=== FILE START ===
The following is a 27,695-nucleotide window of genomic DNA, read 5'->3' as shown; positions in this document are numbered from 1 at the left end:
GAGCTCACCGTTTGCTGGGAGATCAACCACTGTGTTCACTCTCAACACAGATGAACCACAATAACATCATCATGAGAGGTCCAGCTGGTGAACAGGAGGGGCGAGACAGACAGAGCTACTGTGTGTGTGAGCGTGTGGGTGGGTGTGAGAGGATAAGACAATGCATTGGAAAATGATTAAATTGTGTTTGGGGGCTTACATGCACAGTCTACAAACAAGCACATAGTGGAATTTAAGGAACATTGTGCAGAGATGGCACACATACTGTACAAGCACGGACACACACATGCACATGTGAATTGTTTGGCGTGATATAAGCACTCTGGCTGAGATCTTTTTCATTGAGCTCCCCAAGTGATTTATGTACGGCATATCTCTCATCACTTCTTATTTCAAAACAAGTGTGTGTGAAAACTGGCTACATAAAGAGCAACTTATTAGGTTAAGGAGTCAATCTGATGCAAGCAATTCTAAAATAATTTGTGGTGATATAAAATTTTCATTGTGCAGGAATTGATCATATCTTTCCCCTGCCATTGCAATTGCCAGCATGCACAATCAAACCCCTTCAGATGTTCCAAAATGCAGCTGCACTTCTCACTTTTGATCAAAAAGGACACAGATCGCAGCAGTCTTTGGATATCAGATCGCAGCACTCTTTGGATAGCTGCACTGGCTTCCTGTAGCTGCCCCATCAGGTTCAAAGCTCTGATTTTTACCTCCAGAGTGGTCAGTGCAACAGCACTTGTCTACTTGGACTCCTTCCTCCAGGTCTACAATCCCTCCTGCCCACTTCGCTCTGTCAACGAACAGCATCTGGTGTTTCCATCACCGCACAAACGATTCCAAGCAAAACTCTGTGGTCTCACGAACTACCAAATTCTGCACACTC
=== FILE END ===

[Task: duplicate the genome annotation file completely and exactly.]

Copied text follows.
The following is a 27,695-nucleotide window of genomic DNA, read 5'->3' as shown; positions in this document are numbered from 1 at the left end:
GAGCTCACCGTTTGCTGGGAGATCAACCACTGTGTTCACTCTCAACACAGATGAACCACAATAACATCATCATGAGAGGTCCAGCTGGTGAACAGGAGGGGCGAGACAGACAGAGCTACTGTGTGTGTGAGCGTGTGGGTGGGTGTGAGAGGATAAGACAATGCATTGGAAAATGATTAAATTGTGTTTGGGGGCTTACATGCACAGTCTACAAACAAGCACATAGTGGAATTTAAGGAACATTGTGCAGAGATGGCACACATACTGTACAAGCACGGACACACACATGCACATGTGAATTGTTTGGCGTGATATAAGCACTCTGGCTGAGATCTTTTTCATTGAGCTCCCCAAGTGATTTATGTACGGCATATCTCTCATCACTTCTTATTTCAAAACAAGTGTGTGTGAAAACTGGCTACATAAAGAGCAACTTATTAGGTTAAGGAGTCAATCTGATGCAAGCAATTCTAAAATAATTTGTGGTGATATAAAATTTTCATTGTGCAGGAATTGATCATATCTTTCCCCTGCCATTGCAATTGCCAGCATGCACAATCAAACCCCTTCAGATGTTCCAAAATGCAGCTGCACTTCTCACTTTTGATCAAAAAGGACACAGATCGCAGCAGTCTTTGGATATCAGATCGCAGCACTCTTTGGATAGCTGCACTGGCTTCCTGTAGCTGCCCCATCAGGTTCAAAGCTCTGATTTTTACCTCCAGAGTGGTCAGTGCAACAGCACTTGTCTACTTGGACTCCTTCCTCCAGGTCTACAATCCCTCCTGCCCACTTCGCTCTGTCAACGAACAGCATCTGGTGTTTCCATCACCGCACAAACGATTCCAAGCAAAACTCTGTGGTCTCACGAACTACCAAATTCTGCACACTC